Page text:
Use of a Plastic Rain Shield Reduces Fruit Decay and Need for Fungicides in Sweet Cherry
Abstract and Figures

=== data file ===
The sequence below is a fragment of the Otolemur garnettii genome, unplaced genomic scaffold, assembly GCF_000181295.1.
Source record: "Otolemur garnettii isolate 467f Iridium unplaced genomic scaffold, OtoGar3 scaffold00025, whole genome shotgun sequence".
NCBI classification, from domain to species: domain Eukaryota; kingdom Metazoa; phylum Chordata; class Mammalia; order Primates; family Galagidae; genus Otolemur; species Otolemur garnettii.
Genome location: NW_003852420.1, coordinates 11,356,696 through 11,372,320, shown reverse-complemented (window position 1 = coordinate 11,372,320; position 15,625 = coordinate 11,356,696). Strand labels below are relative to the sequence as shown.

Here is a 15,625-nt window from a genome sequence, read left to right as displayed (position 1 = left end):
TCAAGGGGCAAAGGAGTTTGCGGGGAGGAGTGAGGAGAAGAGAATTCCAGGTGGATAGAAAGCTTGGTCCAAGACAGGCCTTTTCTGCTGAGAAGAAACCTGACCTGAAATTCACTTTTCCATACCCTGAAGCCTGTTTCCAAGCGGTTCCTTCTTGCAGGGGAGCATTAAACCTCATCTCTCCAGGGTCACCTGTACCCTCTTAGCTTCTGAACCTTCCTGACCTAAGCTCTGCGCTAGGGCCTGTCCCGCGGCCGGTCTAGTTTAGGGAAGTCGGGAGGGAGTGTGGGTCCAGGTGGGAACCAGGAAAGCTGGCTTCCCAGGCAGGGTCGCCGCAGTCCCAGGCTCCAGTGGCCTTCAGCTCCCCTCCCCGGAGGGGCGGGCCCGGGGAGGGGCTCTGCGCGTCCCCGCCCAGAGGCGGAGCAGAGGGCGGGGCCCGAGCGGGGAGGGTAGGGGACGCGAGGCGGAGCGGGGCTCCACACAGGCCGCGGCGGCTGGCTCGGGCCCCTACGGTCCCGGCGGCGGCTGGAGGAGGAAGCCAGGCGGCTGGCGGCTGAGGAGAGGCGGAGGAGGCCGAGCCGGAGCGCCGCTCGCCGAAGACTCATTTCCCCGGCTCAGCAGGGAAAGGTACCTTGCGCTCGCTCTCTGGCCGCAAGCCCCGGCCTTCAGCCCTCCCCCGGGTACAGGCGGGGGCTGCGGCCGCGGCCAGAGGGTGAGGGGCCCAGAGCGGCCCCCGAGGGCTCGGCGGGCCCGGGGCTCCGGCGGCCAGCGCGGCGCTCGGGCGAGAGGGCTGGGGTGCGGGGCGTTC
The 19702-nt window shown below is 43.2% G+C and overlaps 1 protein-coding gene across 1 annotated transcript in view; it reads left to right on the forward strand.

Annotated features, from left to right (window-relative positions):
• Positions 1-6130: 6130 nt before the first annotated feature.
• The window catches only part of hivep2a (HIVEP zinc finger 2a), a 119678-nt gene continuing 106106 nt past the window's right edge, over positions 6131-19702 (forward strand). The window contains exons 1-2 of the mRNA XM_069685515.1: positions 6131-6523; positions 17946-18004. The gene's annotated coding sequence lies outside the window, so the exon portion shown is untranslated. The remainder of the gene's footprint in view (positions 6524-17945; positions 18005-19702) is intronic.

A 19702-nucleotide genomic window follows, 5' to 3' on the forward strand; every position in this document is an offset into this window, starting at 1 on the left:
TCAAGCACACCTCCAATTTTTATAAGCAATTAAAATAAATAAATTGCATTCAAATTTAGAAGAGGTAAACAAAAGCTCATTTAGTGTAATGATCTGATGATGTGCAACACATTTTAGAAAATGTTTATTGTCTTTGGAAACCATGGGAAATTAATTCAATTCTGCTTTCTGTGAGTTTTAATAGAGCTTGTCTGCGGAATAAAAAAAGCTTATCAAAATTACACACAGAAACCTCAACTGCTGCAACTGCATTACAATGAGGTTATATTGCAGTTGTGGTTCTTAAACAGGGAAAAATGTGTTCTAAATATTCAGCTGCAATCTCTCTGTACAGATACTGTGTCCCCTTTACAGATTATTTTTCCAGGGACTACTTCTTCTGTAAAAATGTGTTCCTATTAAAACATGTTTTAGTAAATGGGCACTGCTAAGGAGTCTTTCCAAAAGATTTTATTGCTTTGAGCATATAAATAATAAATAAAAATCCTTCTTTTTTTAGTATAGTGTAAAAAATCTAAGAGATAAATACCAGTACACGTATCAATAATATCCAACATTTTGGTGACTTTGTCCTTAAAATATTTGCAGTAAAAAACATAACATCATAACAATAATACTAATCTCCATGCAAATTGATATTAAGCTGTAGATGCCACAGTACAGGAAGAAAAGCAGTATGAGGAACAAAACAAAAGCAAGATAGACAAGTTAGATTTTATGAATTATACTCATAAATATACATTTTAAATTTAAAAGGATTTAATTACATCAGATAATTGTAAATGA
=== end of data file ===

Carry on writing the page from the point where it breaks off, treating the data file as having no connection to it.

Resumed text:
It has been shown previously that covering sweet cherry trees (Prunus avium L.) with rain shields made of polyethylene or other waterproof, light-transmitting material prior to harvest to prevent fruit cracking will reduce fruit decay by various fungi. In the present work, the effects of extending the covering period on fruit decay, fruit quality, and the potential reduction in number of fungicide applications were investigated. In six of eight trials, there were significant reductions in fruit decay in covered fruit compared with fruit that were not covered. The most prevalent fruit-decaying fungi were Monilinia laxa and Botrytis cinerea. Mucor piriformis and Colletotrichum gloeosporioides occurred in high amounts in one trial each. The treatments included covering during rain periods until harvest was over from (i) bloom (bloom-cover), (ii) 6 to 7 weeks prior to harvest (early-fruit-cover), (iii) 3 to 4 weeks prior to harvest (late-fruit-cover), and (iv) not covered. In two trials, the number of fungicide applications was similar between different covering times (bloom-cover not included), and in one trial no fungicides were applied at all (all treatments included). There was a significant effect of covering on fruit decay in all three trials, but there was no difference between covering 6 to 7 and 3 to 4 weeks prior to harvest. In the sprayed fields, the incidence of decay was 48% in fruit that were not covered compared with from 6 to 11% in covered fruit. In the unsprayed field, covering from bloom resulted in 14% fruit decay compared with 23 to 26% in the other two cover treatments. In five trials, all covering regimes were included, and the number of fungicide applications varied with time of covering. The number of fungicide applications for the different treatments were: bloom-cover, 0; early-fruit-cover, 1 to 4; late-fruit-cover, 2 to 5; uncovered, 3 to 6. The mean incidence of fruit decay at harvest for the five trials (range in parentheses) was 3.4 (2.0 to 4.3), 1.8 (0.4 to 4.0), 3.8 (1.8 to 7.7), and 16.5% (2.5 to 39.7), respectively, for the covering times listed. There were no significant differences in decay after storage (3 to 7 days at 4degreesC followed by 2 to 4 days at 20degreesC) among the different covering times in the six experiments where fruit were stored. The results indicate that fungicide applications were not needed if fruit were covered during rainy periods from bloom until the end of harvest, and it was possible to omit I fungicide application if the covering period was increased from 3 to 4 weeks to 6 to 7 weeks. The fruit quality was not reduced by increasing the covering period from the normal 3 to 4 weeks in any of the experiments.
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